Indians: Rule of Law?: A Cautionary Tale for Tribe Fans

Charlie WarzelContributor IApril 25, 2011

KANSAS CITY, MO - APRIL 20:  Matt LaPorta #7 of the Cleveland Indians is congratulated by teammates after scoring during the game against the Kansas City Royals on April 20, 2011 at Kauffman Stadium in Kansas City, Missouri.  (Photo by Jamie Squire/Getty Images)
Jamie Squire/Getty Images

Here is what I know about Keith Law:

- He is a brain (Harvard, then MBA from Carnegie Mellon). Far smarter than myself.

- He has a better job than I do.

- He is more than well-versed in all things pertaining to and even vaguely tangential to baseball. I respect his opinion highly.

Here's what I know about myself:

- I maintain a healthy fear of numbers and math. Spreadsheets tend to induce a cold sweat, followed by irritable bowels.

  - I am a non-essential employee who frequently takes food orders for others at my place of business.

- I have, at best, a child's understanding of the game of baseball. Sabermetrics? I LOVE SWORDS!

So, it goes without saying that when Keith Law scribbles a few words on my beloved Indians, I listen.

As is the fashion, baseball writers have taken to their blogs to address the Indians anomaly. SBNation's Rob Neyer sees some promise, especially with the Tribe's bats, and I have to admit, it felt nice to read.

Law, however, was less optimistic, sending every ignorant Clevelander with an ESPN insider account to verbally tar and feather ole "Klaw" for picking on their beloved Indians (I continue to maintain blog comment walls are the bathroom stall graffiti of the 21st century). And while I wasn't particularly thrilled with Keith's analysis, I think we should listen up.

In his post, Law makes a slew of good points, the best being that when a streak comes at the beginning of a season, with nothing to precede it, people are likely to see something that simply isn't there. If the Indians had started 4-15 and then put together a 13-6 stretch, we'd most likely dismiss it as "just a hot streak".

Then, of course, there is the strength of schedule argument. Prior to the season, Dan Szymborski's ZiPS projection put March/April as the Indians easiest month in the 2011 schedule at (.494). ZiPS has September as the Tribe's most trying month, with 19 divisional games against the White Sox, Tigers, and Twins.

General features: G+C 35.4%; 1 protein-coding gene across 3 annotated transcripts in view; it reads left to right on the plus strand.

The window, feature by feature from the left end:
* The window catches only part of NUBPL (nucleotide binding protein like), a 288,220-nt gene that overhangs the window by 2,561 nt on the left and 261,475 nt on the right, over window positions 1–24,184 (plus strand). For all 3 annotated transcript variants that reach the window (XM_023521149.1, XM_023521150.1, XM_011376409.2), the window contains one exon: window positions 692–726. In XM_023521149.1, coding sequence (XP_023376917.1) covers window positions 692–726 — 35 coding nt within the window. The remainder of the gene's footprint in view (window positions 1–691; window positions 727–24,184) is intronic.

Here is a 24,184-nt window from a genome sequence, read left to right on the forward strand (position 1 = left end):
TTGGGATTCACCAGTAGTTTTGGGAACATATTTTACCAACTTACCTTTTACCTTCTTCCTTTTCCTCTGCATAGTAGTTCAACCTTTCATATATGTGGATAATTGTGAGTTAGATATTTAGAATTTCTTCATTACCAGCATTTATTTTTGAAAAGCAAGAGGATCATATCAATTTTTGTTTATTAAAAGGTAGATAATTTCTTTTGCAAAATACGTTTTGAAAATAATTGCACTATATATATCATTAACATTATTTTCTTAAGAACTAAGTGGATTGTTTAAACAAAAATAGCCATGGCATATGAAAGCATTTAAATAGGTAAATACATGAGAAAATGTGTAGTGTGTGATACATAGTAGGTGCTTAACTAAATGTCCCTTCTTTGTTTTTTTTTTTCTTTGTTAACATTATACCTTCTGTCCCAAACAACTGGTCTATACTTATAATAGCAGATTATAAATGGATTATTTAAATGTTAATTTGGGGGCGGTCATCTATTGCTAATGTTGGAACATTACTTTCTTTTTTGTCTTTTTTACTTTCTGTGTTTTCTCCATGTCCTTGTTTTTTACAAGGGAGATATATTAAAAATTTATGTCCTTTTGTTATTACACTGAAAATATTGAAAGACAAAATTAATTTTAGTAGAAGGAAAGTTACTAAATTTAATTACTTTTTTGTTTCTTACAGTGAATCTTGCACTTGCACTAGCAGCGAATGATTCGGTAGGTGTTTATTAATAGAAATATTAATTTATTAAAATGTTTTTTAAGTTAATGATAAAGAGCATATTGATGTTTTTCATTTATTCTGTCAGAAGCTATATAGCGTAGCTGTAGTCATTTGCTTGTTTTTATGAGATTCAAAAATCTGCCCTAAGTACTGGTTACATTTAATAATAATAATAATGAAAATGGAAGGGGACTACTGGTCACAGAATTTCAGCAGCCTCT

Law also has issues with the strength of the rotation—a valid concern.

And yet, Indians fans are up in arms about Law's observations. They call him a numbers geek (which, he undoubtedly is) and accuse him and ESPN of hatin' on Cleveland as if it is some sort of twisted hobby.

I hate to break it to you, fellow Cleveland fans, but this Indians surge is the first time Cleveland has been relevant in sports conversation since "The Decision". The sports world isn't concerned with our sad story and is equally deaf to our derisive, uninformed blog comments. The hater logic is stupid. I suggest we stop with the defensive eighth grader routine and face the music.

Law is simply doing what he knows—following the numbers. Does this mean his word is Gospel? Hell, no. The man has been wrong before. Consider the 2008 Tampa Bay Rays....

JL: The Rays had a very eventful offseason; how much did this close the gap between the Rays and Boston/New York or even the Jays and 3rd or 4th place?

KL: I could see them finishing in third, but I think the odds are against it...[Toronto's] a good bet to win 85+; how likely is Tampa to get to that mark, given the thin nature of their pitching staff? It would require either outstanding pitcher health, or early arrivals from Price, Davis, etc. Possible, but not likely.

Keith really screwed the pooch on that one.

Personally, I'm inclined treat Law's comments as a caution— if only to temper my rapidly growing expectations for this team. Naturally, I will lean toward Neyer's analysis and hold out hope that the Indians are not a total fluke. As a fan, I don't have any other choice, and quite frankly, I just want it so bad.

There are signs we could be in luck. The AL Central could continue to be a hotbed for mediocre baseball, and it could be anyone's game. One of Law's chief concerns was "Cleveland's lack of pitching depth in the upper levels". but the Tribe's arms could shock the world. Like Law said before, possible, but not likely.

Here's to hoping he's wrong again.